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    Kardinal's post and pic above show just where to fish of Lands End (Homer spit). In his pic u can even see the difference in color of the water from the offulent (spelling?) coming out. Fish to the right anywhere from 10 to 300 ft to the right of the outflow and you will be guaranteed to catch fish. Lots of flounder. Some cod. Occasional butts.
    Numerous other threads on this area and subject on the search button. Off the spit I like to buy a small thin pack of pork chops and use nickle sized pieces on plain hook with sliding sinker. Eight to 12 pound test line good enough. Pork piece usually gets u multiple fish before rebaiting. Have the rest of the pork chops w your fish when u go home.
    I'll be breaking out my surf gear for butts, skates, cod, and whatever else is shoreside before March ends. I think I got a small butt last yr in March off the deep crk beach. I know for sure by Mid April they are cruising the shoreline. Good luck.......cod

    ps........good dolly fishing starts on the spit by early April.
    Your sarcasm is way, waaaayyyyyyyy more sarcastic than mine!

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    Went down to homer. Got a starry flounder. No other bites, real slow. No one else was catching anything. Brought the flounder home and went to fillet the fish and it was very mushy and jelly like. Was thinking did the flounder have the same thing they say the Halibut have???

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    ESF, when you keep flounder you must fillet/ process them immediately.... They have enzymes that activate after they are removed from the water? That deteriorates the meat at a very rapid speed.



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    Quote Originally Posted by Eatsleepfish View Post
    Went down to homer. Got a starry flounder. No other bites, real slow. No one else was catching anything. Brought the flounder home and went to fillet the fish and it was very mushy and jelly like. Was thinking did the flounder have the same thing they say the Halibut have???
    I've had the same issues with the flounder at the spit. We brought a few back and about half of the fish were the jelly nasty ones. The other half were perfectly fine. We had kept the yellowfin sole from the area. May have to try and fillet them sooner as suggested. We used to never have a problem with it though in the past.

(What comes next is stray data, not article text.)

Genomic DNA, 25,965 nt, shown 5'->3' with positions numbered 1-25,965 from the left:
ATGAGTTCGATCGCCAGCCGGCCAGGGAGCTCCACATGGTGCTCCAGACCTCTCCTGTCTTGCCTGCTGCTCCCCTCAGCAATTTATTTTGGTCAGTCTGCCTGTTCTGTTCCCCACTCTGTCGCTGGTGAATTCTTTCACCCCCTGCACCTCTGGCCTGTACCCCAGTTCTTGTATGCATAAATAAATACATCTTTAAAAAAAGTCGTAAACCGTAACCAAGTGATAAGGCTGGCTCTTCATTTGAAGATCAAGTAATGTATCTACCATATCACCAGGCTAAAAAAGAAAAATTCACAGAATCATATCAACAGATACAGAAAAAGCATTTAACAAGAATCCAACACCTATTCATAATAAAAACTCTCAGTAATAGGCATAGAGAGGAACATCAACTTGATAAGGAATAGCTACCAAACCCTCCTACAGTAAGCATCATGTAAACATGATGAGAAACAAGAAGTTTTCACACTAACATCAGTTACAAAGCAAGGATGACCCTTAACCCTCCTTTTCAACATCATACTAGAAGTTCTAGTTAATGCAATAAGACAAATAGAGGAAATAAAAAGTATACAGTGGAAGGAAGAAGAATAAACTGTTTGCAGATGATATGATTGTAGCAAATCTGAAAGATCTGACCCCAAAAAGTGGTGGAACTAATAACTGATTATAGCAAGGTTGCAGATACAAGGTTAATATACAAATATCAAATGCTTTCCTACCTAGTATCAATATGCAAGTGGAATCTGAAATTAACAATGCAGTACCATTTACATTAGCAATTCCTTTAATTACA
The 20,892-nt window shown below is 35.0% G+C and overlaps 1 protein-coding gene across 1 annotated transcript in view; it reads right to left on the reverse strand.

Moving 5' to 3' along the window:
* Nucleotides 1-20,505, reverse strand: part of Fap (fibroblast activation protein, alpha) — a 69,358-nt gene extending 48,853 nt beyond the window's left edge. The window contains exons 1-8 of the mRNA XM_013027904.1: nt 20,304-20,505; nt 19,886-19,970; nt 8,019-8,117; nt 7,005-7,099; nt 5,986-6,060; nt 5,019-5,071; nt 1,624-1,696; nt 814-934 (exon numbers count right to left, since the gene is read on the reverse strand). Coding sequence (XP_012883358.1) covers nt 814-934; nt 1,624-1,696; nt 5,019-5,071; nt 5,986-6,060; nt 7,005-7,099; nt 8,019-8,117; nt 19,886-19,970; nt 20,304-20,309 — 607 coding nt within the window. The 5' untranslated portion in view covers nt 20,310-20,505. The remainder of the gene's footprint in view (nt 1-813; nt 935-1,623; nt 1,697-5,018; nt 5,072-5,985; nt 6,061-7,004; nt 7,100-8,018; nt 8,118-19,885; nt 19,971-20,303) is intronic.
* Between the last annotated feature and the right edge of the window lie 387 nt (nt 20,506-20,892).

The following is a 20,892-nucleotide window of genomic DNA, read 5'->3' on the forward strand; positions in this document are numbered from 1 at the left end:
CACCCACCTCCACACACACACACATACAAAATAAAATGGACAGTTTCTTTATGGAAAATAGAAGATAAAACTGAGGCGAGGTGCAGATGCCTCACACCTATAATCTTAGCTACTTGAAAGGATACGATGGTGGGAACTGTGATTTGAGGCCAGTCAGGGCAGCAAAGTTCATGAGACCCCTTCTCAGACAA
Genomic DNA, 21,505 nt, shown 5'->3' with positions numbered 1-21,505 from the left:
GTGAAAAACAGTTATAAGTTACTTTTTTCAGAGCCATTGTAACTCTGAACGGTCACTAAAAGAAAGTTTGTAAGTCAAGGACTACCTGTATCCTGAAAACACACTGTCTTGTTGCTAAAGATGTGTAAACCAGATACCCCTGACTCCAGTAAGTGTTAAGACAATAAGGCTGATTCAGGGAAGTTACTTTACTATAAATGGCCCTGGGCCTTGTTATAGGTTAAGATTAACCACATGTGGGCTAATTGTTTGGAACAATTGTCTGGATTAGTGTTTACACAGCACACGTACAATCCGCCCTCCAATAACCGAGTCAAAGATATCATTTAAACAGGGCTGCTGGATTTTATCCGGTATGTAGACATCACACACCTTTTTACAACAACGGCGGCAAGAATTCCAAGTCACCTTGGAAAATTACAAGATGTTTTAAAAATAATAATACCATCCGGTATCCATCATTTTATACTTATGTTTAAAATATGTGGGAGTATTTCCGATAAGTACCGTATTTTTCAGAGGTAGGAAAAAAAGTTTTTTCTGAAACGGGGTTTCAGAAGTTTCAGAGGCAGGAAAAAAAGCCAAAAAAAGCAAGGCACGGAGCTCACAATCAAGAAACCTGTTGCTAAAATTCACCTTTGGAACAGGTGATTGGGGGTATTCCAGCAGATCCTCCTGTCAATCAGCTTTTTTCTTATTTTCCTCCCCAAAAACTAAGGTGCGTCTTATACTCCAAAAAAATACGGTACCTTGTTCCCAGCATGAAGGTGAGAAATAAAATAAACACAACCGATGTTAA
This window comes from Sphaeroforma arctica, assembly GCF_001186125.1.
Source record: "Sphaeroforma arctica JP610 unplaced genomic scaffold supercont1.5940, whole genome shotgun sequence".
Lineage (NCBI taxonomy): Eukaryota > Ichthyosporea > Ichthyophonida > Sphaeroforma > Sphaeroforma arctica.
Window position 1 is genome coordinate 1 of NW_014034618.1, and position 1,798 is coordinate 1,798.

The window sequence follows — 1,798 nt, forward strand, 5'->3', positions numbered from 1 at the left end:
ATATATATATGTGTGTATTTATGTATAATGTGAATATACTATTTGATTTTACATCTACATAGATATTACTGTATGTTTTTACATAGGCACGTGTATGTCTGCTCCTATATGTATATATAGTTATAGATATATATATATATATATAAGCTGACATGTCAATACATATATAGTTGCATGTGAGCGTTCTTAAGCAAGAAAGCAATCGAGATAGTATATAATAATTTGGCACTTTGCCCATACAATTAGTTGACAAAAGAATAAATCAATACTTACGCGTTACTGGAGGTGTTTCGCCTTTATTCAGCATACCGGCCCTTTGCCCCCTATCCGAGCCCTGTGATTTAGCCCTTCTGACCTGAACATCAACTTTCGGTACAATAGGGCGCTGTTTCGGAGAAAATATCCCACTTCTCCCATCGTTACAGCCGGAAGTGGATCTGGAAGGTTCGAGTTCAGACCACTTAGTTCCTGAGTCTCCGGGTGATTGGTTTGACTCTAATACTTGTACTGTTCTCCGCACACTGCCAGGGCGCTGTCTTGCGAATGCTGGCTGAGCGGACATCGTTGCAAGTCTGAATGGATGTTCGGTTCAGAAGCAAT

Properly taken care of and in good condition, both yellowfin sole and starry flounder are considered decent food fish with commercial operations so they should be edible.

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    Quote Originally Posted by Hunt&FishAK View Post
    ESF, when you keep flounder you must fillet/ process them immediately.... They have enzymes that activate after they are removed from the water? That deteriorates the meat at a very rapid speed.

    Before we have not processed them until we got home, and there was a significant differecnce in this fish than the other we have caught in the past. I gilled the flounder as soon as I caught him and put him water to get as much blood out as possible. Also the fish had a lot of sea lice, do sea lice hurt anything? Is the fish edible with them?

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    Don't sweat the sea lice, no correlation between sea lice and edibiliy of fish.

    Flounder are great if you fillet them and cook them as soon as possible after catching them. I'm not sure exactly what you can do to prevent the flesh from breaking down. The fish is still edible it's just the consistancy is mushy.
    Those that are successful in Alaska are those who are flexible, and allow the reality of life in Alaska to shape their dreams, vs. trying to force their dreams on the reality of Alaska.

    If you have a tenuous grasp of reality, Alaska is not for you.

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    I've heard of catching Irish Lords off the spit, are they edible? I asked someone and they said they never eat them because of the worms in them, but I've found worms in Halibut or any other fish. Has anyone eaten Irish Lord? I assume you would have to catch a big one because they are mostly mouth. Just fillet them like any other fish?

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    Most any fish is edible...

    Tasty is another matter.

    Irish Lord?

    1 for 2....
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    Quote Originally Posted by AlaskaHippie View Post
    Most any fish is edible...

    Tasty is another matter.

    Irish Lord?

    1 for 2....
    Sorry AH, I should have asked if they tasted good instead. Guess I relate edible with tasty, if it's not tasty I don't usually eat it. What do you mean 1 for 2 though???

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    Quote Originally Posted by Eatsleepfish View Post
    Sorry AH, I should have asked if they tasted good instead. Guess I relate edible with tasty, if it's not tasty I don't usually eat it. What do you mean 1 for 2 though???

    Edible, NOT tasty.